Stem cell dollars: California leads the way

Sep 28, 2012


<strong>Ray and Dagmar Dolby Regeneration Medicine Building </strong>

UCSF, San Francisco 

<strong>Benefactor: </strong>Ray and Dagmar Dolby 

<strong>$36 million </strong>

<strong>Science: <strong></strong> </strong>It required $123 million to build this architectural marvel alongside a bedrock hill. UCSF researchers are renowned for the progress they're making on potential therapies for neurologic diseases like multiple sclerosis.
Ray and Dagmar Dolby Regeneration Medicine Building UCSF, San Francisco Benefactor: Ray and Dagmar Dolby $36 million Science: It required $123 million to build this architectural marvel alongside a bedrock hill. UCSF researchers are renowned for the progress they're making on potential therapies for neurologic diseases like multiple sclerosis.

Ray and Dagmar Dolby Regeneration Medicine Building UCSF, San Francisco Benefactor: Ray and Dagmar Dolby $36 million Science: It required $123 million to build this architectural marvel alongside a bedrock hill. UCSF researchers are renowned for the progress they're making on potential therapies for neurologic diseases like multiple sclerosis.

<strong>Sue and Bill Gross Stem Cell Research Center </strong>

UC Irvine, Irvine, Calif.

<strong>Benefactor: </strong>Sue and Bill Gross 

<strong>$10 million</strong>

<strong>Science: </strong>This center used green and recycled building materials to achieve LEED Platinum certification. The center's marquee projects involve the exploration of treatments for the effects of Alzheimer's disease and spinal-cord injury.
Sue and Bill Gross Stem Cell Research Center UC Irvine, Irvine, Calif. Benefactor: Sue and Bill Gross $10 million Science: This center used green and recycled building materials to achieve LEED Platinum certification. The center's marquee projects involve the exploration of treatments for the effects of Alzheimer's disease and spinal-cord injury.

Sue and Bill Gross Stem Cell Research Center UC Irvine, Irvine, Calif. Benefactor: Sue and Bill Gross $10 million Science: This center used green and recycled building materials to achieve LEED Platinum certification. The center's marquee projects involve the exploration of treatments for the effects of Alzheimer's disease and spinal-cord injury.

<strong>The Eli and Edythe Broad Center of Regenerative Medicine and Stem Cell Research</strong>

UCLA, Los Angeles<strong> </strong>

<strong>Benefactor: </strong>The Eli and Edythe Broad Foundation 

<strong>$20 million </strong>

<strong>Science:<strong></strong> </strong>UCLA researchers are making demonstrable inroads against melanoma. With a series of CIRM grants, they've progressed from basic research and are poised to embark on clinical trials to treat the deadly form of skin cancer.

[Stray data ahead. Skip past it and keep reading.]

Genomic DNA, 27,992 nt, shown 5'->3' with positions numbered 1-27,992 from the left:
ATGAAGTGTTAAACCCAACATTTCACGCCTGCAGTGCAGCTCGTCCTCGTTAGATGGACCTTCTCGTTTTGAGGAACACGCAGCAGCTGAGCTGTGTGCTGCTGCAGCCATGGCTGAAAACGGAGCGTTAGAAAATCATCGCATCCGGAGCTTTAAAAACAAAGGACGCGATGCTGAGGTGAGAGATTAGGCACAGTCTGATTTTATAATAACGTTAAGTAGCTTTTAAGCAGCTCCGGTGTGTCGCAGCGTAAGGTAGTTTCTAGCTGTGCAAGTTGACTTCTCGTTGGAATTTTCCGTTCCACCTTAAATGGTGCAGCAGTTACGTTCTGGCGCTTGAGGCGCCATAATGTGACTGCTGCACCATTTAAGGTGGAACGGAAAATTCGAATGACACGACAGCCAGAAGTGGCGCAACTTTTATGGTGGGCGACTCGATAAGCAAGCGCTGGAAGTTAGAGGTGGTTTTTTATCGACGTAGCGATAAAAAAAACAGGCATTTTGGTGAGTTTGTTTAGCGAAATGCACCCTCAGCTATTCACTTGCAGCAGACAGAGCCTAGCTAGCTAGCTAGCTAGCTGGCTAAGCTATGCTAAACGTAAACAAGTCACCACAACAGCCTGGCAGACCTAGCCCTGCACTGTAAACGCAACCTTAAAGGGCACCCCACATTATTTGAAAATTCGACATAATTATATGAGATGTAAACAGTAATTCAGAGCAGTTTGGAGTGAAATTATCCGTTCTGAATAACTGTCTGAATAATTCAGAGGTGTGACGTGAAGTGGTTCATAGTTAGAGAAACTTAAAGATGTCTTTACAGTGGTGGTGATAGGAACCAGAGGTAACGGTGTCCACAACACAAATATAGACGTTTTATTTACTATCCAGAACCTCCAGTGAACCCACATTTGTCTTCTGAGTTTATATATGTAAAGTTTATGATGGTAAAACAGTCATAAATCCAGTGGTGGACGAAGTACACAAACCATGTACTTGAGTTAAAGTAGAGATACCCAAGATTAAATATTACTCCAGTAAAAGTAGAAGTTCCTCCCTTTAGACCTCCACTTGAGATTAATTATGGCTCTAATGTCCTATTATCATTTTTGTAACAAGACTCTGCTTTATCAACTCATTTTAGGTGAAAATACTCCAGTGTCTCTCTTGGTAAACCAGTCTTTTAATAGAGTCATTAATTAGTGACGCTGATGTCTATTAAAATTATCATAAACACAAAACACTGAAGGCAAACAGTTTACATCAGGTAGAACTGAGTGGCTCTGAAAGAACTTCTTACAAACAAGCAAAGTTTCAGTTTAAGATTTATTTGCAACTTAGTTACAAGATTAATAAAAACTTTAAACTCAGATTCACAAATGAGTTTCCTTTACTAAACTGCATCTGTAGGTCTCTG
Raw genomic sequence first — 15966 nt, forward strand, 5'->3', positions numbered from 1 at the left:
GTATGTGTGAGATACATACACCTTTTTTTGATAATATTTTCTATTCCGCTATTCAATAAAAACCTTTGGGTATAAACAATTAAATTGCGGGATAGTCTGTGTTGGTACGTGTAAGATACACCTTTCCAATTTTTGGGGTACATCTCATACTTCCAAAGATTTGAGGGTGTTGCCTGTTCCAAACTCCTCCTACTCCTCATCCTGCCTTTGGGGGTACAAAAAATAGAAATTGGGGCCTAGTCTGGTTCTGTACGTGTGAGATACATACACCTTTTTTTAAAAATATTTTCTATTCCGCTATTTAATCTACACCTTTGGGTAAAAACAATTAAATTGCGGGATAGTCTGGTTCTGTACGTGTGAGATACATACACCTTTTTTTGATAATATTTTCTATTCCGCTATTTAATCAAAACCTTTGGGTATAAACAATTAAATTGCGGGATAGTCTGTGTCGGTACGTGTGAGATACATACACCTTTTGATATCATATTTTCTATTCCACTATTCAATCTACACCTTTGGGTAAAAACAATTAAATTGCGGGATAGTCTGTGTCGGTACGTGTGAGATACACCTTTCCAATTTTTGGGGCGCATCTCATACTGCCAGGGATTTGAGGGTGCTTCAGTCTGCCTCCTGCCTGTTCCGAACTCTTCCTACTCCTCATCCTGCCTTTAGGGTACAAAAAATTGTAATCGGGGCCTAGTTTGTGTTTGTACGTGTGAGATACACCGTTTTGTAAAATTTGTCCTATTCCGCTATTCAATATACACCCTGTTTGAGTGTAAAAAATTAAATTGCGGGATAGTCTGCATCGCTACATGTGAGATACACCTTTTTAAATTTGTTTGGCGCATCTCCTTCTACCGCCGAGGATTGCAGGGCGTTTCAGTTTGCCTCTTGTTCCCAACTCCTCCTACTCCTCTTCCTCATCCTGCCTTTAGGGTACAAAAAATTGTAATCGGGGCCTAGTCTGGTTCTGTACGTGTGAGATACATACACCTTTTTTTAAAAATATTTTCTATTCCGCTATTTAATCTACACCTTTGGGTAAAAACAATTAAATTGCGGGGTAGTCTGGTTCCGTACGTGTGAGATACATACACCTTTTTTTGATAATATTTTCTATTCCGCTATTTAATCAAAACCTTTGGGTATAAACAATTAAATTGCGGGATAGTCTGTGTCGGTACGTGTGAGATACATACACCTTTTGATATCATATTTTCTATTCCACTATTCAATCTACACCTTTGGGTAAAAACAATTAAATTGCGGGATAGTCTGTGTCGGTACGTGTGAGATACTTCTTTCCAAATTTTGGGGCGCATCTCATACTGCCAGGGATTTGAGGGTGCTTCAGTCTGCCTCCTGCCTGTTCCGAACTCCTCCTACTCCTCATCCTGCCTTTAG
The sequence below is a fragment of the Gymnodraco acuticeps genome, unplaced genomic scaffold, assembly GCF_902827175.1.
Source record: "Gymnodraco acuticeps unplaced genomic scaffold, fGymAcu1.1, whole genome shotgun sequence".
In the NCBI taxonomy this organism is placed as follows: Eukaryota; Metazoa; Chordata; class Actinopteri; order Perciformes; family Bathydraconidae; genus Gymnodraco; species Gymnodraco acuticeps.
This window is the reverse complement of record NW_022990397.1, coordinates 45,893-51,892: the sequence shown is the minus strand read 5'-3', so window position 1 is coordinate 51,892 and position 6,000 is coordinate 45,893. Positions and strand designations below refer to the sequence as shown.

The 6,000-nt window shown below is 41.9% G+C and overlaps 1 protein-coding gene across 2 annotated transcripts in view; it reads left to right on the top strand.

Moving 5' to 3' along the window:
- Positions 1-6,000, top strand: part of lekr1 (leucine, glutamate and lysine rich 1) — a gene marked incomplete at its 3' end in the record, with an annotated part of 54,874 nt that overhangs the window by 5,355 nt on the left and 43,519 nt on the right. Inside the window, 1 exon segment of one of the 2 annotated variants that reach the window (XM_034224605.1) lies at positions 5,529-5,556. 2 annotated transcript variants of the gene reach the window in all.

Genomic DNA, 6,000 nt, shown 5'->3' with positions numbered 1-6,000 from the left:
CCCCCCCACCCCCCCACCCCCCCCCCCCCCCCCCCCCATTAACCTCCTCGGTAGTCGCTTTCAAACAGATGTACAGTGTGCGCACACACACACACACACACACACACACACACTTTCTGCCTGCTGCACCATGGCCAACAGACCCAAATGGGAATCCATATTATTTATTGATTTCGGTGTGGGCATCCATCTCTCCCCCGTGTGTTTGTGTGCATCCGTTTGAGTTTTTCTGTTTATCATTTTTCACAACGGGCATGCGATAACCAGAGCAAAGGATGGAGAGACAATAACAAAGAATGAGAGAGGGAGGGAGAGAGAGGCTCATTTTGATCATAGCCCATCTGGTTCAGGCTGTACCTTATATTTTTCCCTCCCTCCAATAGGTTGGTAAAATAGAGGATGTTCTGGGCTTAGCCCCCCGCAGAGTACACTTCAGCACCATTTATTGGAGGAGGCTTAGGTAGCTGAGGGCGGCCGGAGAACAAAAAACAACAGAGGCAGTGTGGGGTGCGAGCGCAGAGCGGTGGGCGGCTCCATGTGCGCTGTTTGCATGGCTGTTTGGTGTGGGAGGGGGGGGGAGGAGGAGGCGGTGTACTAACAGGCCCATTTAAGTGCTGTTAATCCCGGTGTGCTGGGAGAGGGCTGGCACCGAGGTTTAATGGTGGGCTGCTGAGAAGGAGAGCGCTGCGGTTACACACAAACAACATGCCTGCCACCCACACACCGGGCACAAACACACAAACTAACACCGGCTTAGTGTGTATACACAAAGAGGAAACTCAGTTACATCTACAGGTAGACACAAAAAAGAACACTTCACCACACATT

The Eli and Edythe Broad Center of Regenerative Medicine and Stem Cell Research UCLA, Los Angeles Benefactor: The Eli and Edythe Broad Foundation $20 million Science: UCLA researchers are making demonstrable inroads against melanoma. With a series of CIRM grants, they've progressed from basic research and are poised to embark on clinical trials to treat the deadly form of skin cancer.

The Eli and Edythe Broad Center of Regenerative Medicine and Stem Cell Research UCLA, Los Angeles Benefactor: The Eli and Edythe Broad Foundation $20 million Science: UCLA researchers are making demonstrable inroads against melanoma. With a series of CIRM grants, they've progressed from basic research and are poised to embark on clinical trials to treat the deadly form of skin cancer.

<strong>The Lorry I. Lokey Stem Cell Research Building </strong>

Stanford University, Palo Alto 

<strong>Benefactor: </strong>Lorry I. Lokey 

<strong>$75 million </strong>

<strong>Science:<strong></strong> </strong>Stanford University has received more than $260 million in CIRM funding to date, part of which went toward constructing a striking facility complete with a (donated) two-ton Chihuly sculpture. Researchers here are finding new ways to battle cancer stem cells and develop therapies for neurologic diseases and stroke.
The Lorry I. Lokey Stem Cell Research Building Stanford University, Palo Alto Benefactor: Lorry I. Lokey $75 million Science: Stanford University has received more than $260 million in CIRM funding to date, part of which went toward constructing a striking facility complete with a (donated) two-ton Chihuly sculpture. Researchers here are finding new ways to battle cancer stem cells and develop therapies for neurologic diseases and stroke.

The Lorry I. Lokey Stem Cell Research Building Stanford University, Palo Alto Benefactor: Lorry I. Lokey $75 million Science: Stanford University has received more than $260 million in CIRM funding to date, part of which went toward constructing a striking facility complete with a (donated) two-ton Chihuly sculpture. Researchers here are finding new ways to battle cancer stem cells and develop therapies for neurologic diseases and stroke.

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